There are several ways to collect boxers. You can collect them based on their record, their nationality, or their weight class. Collecting boxers from every country is a good way to expand your collection. It is also fun to collect boxers who hold world records.
Another way to collect boxers involves focusing on a specific weight class. There are four primary weight classes: featherweight (118 lbs), lightweight (135 lbs), welterweight (147 lbs), and heavyweight (160 lbs).
Fighters who compete in these weight classes are known as lightweights, middleweights, welters, and heavies respectively.
Lightweights fight in the 118 lb weight class, middleweights fight in the 147 lb weight class, welters fight in the 160 lb weight class, and heavies fight in the 175 lb weight class.
History Of Boxing Cards
How Did It Begin?
From the 1880s to 1895, classic sets of boxing cards were issued by cigarette companies such as Goodwin & Co.
The second boxing issue from Goodwin debuted in 1887, and people recorded small, blank-backed album photographs with Old Judge and Gypsy Queen branding.
Other tobacco cards followed, covering more in-depth info, and the first great wave of cards petered out in 1895.
After this, tobacco card production ended and was not about for 15 years. This meant a stop on boxing cards as well. Between 1895 and 1905, there were a couple of cabinet cards and postcards but nothing else until tobacco cards resurfaced in 1909.
Tobacco marketers were followed by candy makers, and in the years between 1909 to 1912, hundreds of boxing cards were being produced. At the start of the American contribution to World War I, however, the first epoch of the new card age came to a finish.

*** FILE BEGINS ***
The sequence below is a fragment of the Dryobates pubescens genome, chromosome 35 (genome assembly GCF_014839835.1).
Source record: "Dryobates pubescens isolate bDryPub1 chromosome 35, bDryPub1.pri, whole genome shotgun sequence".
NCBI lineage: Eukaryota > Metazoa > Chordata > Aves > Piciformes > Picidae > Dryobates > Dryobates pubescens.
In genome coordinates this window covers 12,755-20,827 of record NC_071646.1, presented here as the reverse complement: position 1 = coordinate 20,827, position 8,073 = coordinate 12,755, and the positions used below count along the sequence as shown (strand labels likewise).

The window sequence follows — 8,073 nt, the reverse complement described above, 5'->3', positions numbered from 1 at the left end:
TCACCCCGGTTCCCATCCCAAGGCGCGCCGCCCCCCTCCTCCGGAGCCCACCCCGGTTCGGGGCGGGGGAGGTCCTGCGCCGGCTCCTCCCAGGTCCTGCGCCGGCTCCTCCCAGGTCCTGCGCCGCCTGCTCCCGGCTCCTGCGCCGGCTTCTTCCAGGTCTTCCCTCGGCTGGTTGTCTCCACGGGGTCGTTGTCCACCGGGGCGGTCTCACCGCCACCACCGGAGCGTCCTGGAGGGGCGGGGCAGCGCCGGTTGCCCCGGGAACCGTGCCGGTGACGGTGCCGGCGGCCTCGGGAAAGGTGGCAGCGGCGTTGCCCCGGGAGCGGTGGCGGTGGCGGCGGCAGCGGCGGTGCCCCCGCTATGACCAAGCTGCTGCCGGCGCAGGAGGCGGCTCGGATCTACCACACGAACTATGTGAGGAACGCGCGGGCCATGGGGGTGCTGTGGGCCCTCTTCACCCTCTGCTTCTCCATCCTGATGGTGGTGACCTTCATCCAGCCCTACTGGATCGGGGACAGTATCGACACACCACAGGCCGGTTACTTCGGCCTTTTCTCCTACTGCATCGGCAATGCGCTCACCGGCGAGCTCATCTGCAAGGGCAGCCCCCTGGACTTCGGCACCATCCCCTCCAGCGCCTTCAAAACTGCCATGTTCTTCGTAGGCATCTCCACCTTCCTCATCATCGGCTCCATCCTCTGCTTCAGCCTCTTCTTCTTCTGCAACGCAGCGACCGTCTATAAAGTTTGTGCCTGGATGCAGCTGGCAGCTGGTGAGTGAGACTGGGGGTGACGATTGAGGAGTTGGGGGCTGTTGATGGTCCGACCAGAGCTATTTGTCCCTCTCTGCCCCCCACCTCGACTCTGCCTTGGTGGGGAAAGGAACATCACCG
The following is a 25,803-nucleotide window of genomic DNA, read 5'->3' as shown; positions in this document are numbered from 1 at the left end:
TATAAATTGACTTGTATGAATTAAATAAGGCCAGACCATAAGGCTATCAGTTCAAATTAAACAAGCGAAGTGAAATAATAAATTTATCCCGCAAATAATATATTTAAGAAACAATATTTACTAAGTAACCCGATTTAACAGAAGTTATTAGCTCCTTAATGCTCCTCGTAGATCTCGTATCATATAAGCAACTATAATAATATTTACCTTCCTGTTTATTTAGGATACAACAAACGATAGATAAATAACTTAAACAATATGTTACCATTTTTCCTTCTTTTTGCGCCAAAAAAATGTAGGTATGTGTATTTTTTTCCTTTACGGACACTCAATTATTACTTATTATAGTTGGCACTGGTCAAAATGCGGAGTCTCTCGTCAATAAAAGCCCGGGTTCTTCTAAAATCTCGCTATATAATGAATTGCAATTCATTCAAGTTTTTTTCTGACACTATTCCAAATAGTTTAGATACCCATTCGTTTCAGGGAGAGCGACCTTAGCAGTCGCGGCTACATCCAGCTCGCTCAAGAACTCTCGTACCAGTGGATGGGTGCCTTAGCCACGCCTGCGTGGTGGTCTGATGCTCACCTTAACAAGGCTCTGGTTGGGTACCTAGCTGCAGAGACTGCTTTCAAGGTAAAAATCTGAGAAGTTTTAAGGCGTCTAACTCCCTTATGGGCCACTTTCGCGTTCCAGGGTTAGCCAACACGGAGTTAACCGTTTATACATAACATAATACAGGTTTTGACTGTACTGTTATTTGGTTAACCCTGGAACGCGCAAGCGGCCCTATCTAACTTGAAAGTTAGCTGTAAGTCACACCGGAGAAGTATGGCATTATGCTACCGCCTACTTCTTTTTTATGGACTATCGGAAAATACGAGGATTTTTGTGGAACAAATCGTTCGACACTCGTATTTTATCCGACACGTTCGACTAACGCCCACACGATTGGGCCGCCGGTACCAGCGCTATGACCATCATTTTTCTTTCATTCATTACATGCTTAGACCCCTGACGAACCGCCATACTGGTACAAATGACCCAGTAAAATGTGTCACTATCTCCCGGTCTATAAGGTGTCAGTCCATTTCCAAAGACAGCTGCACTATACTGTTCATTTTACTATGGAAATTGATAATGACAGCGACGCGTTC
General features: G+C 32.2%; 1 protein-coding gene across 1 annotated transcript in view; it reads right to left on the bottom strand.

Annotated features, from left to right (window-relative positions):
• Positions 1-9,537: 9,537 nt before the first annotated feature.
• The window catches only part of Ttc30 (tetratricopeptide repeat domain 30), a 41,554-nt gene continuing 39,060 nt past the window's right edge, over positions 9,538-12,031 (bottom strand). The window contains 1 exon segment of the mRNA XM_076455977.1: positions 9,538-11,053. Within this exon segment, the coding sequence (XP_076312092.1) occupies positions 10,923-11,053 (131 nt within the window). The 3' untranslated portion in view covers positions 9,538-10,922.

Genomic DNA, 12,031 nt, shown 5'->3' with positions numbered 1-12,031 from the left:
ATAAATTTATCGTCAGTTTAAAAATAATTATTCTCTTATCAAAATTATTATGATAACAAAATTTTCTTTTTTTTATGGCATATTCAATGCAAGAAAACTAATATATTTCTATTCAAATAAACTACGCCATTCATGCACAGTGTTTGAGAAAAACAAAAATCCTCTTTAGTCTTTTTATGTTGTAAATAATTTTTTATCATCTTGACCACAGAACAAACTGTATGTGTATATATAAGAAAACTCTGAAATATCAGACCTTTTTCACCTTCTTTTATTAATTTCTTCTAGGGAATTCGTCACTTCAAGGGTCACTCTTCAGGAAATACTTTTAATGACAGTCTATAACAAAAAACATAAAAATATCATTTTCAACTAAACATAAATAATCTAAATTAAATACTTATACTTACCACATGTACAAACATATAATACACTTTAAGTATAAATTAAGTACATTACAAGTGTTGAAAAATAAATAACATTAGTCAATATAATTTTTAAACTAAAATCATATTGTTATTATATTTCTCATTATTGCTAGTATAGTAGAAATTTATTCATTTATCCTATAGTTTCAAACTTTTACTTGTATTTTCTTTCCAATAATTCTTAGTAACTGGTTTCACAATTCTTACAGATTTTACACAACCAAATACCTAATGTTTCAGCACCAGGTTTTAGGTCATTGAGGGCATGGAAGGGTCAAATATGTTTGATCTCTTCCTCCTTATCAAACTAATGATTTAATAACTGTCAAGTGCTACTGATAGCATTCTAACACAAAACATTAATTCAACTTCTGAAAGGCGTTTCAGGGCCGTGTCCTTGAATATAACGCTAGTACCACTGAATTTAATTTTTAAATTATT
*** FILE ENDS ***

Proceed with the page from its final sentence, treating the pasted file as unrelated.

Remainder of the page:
Boxing card production started again when the war ended, using candy and strip cards, but never really returned to how they were issued before. In 1921, the Exhibit Supply Company of Chicago started issuing boxing cards in arcade machines and as over-the-counter postcards.
There were only four cards issued in a multisport set and the only major prewar issues in the 1930s were from Goudey. The other issues of the time were strip cards, aimed at kid collectors. Exhibits and strips were the main issues of the 1920s for a long time after this.
After the Second World War, the Silver Age of cards started with the 1948 issues, but boxing cards weren’t among the offerings from gum manufacturers.
Beyond the issues from Bowman, Leaf, and Topps, there were few American boxing cards available.
This could be to do with the rise of baseball and football and other televised sports, and the low place boxing fell to when there was the widespread revelation of the Mob’s role in boxing throughout the ages.
When the 1970s came and heavyweight champions surfaced, such as Ali, Foreman, and others, the cards started to decrease in production even more. However, boxing fans now have a giant portfolio of cards issued over 100 years in the past.
Boxing cards managed to cross racial barriers before the rest of American society, helped the Americanization of the country’s immigrants, and memorialized the exploits of men with nicknames like Two-Ton Tony, Newsboy, Kid, the Black Diamond, and more.
We hope you enjoyed our look into what boxing cards are and the history of boxing cards. We’ve covered everything from the earliest days of the sport through to the present day.
Boxing cards are a great way to learn about the sport and its history, as well as grow a collection you are proud of. What are you waiting for? Start collecting today!